We torture. You knew that. Earlier this week, CIA Director General General Michael Hayden testified, “Waterboarding has been used on only three detainees” (the interrogations of two of the subjects were recorded but destroyed). Another drip down the wall. Alex Gibney’s “Taxi to the Dark Side” (which is distributed by a Canadian-held company) uses the case of an Afghani taxi driver who disappeared to suggest the larger moral failings of our supposed anti-terror policy. A clip of Vice President Cheney saying that we must “work the dark side, spend time in the shadows, use any means at our disposal” may even be the least chilling thing in this dark litany. There’s steely irony in calling “Taxi to the Dark Side” essential; it’s essential, fluent, understated, enraged, engaged filmmaking, but it is essential as well because of the responsibility abdicated by government, both in the executive branch and the Democratic majority that enables crimes like these, the responsibility to question those actions that defeat, defy and undermine the foundations of our country. So sad that that’s true. Gibney’s indignant, measured work, as in “Enron: The Smartest Guys In The Room,” which he directed, and Charles Ferguson’s “No End in Sight,” which he supervised as an executive producer, stings. Do principles count any longer? 106m. (Ray Pride)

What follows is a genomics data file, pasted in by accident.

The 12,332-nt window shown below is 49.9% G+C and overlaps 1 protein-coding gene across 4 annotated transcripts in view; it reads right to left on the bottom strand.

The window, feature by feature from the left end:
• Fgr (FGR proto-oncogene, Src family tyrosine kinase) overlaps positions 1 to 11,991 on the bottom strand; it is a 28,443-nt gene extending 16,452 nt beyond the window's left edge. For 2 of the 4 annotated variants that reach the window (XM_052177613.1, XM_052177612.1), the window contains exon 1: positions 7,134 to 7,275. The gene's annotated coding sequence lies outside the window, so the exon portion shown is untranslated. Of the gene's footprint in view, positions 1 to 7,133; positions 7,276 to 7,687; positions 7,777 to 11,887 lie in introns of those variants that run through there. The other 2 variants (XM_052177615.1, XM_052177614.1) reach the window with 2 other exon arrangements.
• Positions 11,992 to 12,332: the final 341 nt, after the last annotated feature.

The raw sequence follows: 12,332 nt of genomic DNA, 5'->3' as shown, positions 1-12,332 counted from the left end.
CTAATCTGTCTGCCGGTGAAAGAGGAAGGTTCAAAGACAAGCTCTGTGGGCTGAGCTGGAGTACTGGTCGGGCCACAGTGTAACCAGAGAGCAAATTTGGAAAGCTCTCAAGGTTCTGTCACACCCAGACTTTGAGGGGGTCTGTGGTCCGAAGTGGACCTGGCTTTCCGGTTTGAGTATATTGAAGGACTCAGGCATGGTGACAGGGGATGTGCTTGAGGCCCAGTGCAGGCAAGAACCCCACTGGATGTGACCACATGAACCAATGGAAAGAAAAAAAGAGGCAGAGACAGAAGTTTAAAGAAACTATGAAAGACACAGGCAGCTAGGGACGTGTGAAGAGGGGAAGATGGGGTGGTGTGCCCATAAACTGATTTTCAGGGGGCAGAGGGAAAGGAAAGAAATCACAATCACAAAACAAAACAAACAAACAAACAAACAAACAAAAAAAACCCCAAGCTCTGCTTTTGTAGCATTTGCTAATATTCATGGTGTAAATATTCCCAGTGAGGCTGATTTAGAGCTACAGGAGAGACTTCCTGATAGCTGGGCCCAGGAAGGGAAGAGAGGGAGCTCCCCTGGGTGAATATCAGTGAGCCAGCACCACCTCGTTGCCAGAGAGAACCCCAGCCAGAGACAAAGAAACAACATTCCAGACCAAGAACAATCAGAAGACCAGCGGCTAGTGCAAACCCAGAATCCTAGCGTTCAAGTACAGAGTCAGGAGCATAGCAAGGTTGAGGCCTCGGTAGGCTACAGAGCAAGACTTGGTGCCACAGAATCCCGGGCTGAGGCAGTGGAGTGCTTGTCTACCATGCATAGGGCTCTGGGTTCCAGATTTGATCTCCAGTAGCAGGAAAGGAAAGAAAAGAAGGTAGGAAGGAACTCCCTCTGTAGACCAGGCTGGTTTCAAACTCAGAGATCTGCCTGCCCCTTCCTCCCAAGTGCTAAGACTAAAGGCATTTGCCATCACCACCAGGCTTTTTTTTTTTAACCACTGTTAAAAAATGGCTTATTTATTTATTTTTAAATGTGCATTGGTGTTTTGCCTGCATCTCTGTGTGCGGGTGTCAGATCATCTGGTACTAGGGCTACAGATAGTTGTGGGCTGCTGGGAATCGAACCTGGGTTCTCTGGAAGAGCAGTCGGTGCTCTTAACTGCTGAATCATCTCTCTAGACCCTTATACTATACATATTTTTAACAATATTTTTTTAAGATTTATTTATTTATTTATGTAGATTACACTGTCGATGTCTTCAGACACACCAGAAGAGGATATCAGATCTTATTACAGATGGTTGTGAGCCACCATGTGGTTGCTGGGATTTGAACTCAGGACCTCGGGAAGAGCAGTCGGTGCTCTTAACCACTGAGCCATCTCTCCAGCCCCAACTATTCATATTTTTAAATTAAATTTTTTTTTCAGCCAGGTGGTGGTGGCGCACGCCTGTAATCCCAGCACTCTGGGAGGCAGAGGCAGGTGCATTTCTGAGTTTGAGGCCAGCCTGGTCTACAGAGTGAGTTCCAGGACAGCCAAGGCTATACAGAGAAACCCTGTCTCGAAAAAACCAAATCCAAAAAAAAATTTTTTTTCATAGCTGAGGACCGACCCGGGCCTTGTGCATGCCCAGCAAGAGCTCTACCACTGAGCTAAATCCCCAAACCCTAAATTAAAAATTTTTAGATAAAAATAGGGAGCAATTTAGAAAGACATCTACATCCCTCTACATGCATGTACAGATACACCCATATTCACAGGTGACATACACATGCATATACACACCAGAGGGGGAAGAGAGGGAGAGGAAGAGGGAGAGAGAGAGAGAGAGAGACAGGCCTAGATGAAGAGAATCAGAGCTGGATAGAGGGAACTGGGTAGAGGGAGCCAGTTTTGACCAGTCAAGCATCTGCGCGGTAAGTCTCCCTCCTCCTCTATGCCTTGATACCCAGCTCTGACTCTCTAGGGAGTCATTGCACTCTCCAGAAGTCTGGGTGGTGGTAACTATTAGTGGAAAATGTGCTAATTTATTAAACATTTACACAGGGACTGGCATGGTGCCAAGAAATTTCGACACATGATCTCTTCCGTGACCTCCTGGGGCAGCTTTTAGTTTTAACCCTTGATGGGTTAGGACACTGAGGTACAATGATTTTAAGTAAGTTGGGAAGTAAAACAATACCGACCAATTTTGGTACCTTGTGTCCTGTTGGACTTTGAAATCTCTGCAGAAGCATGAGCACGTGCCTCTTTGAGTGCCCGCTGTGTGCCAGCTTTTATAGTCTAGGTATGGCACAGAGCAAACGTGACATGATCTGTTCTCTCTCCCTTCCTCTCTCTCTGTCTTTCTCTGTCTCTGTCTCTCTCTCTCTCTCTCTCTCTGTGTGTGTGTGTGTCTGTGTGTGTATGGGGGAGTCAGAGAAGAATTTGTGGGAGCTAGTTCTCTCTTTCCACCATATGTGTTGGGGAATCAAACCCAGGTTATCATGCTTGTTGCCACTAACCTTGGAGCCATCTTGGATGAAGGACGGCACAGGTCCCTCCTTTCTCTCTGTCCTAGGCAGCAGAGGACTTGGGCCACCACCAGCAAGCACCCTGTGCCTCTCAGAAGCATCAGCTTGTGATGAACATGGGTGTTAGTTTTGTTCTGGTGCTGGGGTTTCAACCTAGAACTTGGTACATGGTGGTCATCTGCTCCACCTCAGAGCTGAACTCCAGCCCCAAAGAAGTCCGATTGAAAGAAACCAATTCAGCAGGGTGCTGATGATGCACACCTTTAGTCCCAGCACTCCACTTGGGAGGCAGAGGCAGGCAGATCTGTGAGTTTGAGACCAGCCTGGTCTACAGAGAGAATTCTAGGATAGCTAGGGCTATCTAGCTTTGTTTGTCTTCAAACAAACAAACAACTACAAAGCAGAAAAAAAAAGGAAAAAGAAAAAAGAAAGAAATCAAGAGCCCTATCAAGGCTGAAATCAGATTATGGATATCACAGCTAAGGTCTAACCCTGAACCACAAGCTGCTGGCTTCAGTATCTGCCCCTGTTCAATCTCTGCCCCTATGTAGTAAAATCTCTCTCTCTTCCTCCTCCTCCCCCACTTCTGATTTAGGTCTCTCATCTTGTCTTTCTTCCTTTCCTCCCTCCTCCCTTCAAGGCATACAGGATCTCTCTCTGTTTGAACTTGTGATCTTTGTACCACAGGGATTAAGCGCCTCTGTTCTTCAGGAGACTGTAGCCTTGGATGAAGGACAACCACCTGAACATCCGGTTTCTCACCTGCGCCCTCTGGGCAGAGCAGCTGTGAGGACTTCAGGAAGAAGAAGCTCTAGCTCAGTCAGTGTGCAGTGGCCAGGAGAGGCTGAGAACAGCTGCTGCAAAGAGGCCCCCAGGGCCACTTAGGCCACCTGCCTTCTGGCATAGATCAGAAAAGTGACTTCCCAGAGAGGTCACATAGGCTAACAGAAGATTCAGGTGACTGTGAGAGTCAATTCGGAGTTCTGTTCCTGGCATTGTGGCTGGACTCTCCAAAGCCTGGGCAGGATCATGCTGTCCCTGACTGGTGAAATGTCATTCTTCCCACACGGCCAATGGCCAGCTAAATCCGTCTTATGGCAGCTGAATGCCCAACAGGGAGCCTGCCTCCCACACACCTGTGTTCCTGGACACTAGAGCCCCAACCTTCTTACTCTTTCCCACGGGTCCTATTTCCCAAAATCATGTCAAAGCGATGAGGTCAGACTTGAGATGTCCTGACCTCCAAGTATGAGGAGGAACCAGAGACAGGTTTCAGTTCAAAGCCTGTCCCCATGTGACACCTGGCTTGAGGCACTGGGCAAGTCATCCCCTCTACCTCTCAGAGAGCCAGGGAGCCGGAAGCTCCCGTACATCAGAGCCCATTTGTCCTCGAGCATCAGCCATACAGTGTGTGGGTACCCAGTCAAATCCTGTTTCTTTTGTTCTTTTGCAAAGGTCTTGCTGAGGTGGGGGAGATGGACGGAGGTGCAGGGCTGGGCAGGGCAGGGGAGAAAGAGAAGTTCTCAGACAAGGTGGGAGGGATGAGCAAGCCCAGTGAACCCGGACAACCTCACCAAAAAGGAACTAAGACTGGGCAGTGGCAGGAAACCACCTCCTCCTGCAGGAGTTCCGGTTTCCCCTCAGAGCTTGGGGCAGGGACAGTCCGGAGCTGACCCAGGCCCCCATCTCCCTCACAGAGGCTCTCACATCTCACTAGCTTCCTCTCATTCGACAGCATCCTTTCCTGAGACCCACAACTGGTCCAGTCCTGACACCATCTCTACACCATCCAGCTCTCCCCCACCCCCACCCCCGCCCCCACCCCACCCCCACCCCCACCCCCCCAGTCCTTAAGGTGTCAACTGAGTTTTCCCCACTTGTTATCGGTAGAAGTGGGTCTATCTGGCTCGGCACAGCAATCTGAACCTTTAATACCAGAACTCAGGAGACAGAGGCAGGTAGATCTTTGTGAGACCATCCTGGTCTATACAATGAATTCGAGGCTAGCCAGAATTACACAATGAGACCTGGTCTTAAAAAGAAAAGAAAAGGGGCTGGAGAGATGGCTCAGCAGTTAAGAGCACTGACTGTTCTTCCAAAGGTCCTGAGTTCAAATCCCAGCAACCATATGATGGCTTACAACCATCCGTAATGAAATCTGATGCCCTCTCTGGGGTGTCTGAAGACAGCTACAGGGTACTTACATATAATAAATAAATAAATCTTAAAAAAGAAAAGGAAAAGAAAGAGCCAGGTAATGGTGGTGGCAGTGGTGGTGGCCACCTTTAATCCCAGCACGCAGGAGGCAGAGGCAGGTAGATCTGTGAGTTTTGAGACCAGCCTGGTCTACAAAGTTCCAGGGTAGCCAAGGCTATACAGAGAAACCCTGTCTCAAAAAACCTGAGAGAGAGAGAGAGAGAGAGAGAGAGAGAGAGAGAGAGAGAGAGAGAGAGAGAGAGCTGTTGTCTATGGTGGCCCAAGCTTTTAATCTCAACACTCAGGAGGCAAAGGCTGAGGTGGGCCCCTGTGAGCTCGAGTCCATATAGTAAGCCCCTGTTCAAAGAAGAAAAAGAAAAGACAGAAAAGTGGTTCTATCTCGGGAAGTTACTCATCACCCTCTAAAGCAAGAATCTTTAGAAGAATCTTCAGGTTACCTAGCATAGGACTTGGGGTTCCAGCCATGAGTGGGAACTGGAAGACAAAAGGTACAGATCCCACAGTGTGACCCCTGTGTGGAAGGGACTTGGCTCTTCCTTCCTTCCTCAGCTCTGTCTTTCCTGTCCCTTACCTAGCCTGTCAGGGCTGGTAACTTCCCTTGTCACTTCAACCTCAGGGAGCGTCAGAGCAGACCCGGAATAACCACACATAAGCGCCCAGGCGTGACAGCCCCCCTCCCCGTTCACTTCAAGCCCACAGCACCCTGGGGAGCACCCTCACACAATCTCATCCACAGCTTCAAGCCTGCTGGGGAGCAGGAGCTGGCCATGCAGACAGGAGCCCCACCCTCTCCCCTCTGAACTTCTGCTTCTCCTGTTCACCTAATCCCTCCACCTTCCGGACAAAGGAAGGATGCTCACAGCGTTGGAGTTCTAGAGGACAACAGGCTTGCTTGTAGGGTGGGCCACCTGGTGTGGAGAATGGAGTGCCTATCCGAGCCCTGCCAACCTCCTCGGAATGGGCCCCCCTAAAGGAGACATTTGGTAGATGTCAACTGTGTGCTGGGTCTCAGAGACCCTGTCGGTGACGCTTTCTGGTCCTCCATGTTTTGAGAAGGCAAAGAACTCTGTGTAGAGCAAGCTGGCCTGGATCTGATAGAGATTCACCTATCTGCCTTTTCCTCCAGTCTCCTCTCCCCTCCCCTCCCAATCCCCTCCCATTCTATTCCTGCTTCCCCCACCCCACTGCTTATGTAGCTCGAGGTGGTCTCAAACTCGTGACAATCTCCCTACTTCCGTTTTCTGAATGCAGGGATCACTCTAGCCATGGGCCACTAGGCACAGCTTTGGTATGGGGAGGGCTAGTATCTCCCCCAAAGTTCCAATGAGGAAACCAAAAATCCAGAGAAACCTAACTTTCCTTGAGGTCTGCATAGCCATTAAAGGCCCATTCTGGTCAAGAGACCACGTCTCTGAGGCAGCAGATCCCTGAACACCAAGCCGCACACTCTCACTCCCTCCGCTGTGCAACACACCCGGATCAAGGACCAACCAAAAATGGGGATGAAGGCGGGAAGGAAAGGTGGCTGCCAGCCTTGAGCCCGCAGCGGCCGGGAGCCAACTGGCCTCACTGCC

“Taxi to the Dark Side” opens Friday at the Music Box.
Review: Taxi to the Dark Side